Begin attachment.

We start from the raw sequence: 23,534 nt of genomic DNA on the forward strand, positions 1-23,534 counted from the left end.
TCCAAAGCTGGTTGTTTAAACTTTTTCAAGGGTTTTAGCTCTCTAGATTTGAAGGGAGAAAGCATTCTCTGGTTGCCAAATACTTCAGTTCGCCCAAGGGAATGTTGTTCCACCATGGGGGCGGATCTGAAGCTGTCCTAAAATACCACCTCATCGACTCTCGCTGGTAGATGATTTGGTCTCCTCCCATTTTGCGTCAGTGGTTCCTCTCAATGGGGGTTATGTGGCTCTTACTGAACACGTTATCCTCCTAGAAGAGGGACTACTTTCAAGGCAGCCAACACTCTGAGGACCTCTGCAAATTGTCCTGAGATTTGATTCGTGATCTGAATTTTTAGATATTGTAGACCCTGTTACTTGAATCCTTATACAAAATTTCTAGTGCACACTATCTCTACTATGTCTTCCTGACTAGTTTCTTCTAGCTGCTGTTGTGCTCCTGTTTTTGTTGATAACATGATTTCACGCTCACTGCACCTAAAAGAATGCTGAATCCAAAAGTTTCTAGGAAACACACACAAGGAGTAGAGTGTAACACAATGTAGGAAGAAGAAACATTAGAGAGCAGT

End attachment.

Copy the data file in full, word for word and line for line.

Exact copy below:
We start from the raw sequence: 23,534 nt of genomic DNA on the forward strand, positions 1-23,534 counted from the left end.
TCCAAAGCTGGTTGTTTAAACTTTTTCAAGGGTTTTAGCTCTCTAGATTTGAAGGGAGAAAGCATTCTCTGGTTGCCAAATACTTCAGTTCGCCCAAGGGAATGTTGTTCCACCATGGGGGCGGATCTGAAGCTGTCCTAAAATACCACCTCATCGACTCTCGCTGGTAGATGATTTGGTCTCCTCCCATTTTGCGTCAGTGGTTCCTCTCAATGGGGGTTATGTGGCTCTTACTGAACACGTTATCCTCCTAGAAGAGGGACTACTTTCAAGGCAGCCAACACTCTGAGGACCTCTGCAAATTGTCCTGAGATTTGATTCGTGATCTGAATTTTTAGATATTGTAGACCCTGTTACTTGAATCCTTATACAAAATTTCTAGTGCACACTATCTCTACTATGTCTTCCTGACTAGTTTCTTCTAGCTGCTGTTGTGCTCCTGTTTTTGTTGATAACATGATTTCACGCTCACTGCACCTAAAAGAATGCTGAATCCAAAAGTTTCTAGGAAACACACACAAGGAGTAGAGTGTAACACAATGTAGGAAGAAGAAACATTAGAGAGCAGT